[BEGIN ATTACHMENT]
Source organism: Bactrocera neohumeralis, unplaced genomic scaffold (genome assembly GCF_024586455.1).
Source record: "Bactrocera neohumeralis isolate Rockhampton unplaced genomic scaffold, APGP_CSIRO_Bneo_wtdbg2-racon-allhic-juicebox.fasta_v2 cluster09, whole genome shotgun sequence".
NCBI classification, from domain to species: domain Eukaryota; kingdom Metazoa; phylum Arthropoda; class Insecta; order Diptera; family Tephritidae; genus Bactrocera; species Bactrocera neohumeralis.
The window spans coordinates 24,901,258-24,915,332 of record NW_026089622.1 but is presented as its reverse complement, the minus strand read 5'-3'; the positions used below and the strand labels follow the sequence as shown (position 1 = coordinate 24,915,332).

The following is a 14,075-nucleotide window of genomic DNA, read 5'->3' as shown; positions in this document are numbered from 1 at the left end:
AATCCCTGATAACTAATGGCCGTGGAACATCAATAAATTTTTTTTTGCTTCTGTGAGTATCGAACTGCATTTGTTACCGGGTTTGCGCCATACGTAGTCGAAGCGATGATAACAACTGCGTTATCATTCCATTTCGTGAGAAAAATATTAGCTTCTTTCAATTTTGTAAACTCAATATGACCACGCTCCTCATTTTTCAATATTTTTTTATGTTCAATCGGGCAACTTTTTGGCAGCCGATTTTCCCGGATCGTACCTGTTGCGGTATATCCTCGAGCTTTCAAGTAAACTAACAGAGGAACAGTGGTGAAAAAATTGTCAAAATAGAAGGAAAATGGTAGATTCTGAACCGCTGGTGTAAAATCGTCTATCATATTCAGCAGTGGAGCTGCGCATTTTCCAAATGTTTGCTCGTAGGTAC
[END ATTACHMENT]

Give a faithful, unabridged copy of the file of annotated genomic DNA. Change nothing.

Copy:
Source organism: Bactrocera neohumeralis, unplaced genomic scaffold (genome assembly GCF_024586455.1).
Source record: "Bactrocera neohumeralis isolate Rockhampton unplaced genomic scaffold, APGP_CSIRO_Bneo_wtdbg2-racon-allhic-juicebox.fasta_v2 cluster09, whole genome shotgun sequence".
NCBI classification, from domain to species: domain Eukaryota; kingdom Metazoa; phylum Arthropoda; class Insecta; order Diptera; family Tephritidae; genus Bactrocera; species Bactrocera neohumeralis.
The window spans coordinates 24,901,258-24,915,332 of record NW_026089622.1 but is presented as its reverse complement, the minus strand read 5'-3'; the positions used below and the strand labels follow the sequence as shown (position 1 = coordinate 24,915,332).

The following is a 14,075-nucleotide window of genomic DNA, read 5'->3' as shown; positions in this document are numbered from 1 at the left end:
AATCCCTGATAACTAATGGCCGTGGAACATCAATAAATTTTTTTTTGCTTCTGTGAGTATCGAACTGCATTTGTTACCGGGTTTGCGCCATACGTAGTCGAAGCGATGATAACAACTGCGTTATCATTCCATTTCGTGAGAAAAATATTAGCTTCTTTCAATTTTGTAAACTCAATATGACCACGCTCCTCATTTTTCAATATTTTTTTATGTTCAATCGGGCAACTTTTTGGCAGCCGATTTTCCCGGATCGTACCTGTTGCGGTATATCCTCGAGCTTTCAAGTAAACTAACAGAGGAACAGTGGTGAAAAAATTGTCAAAATAGAAGGAAAATGGTAGATTCTGAACCGCTGGTGTAAAATCGTCTATCATATTCAGCAGTGGAGCTGCGCATTTTCCAAATGTTTGCTCGTAGGTAC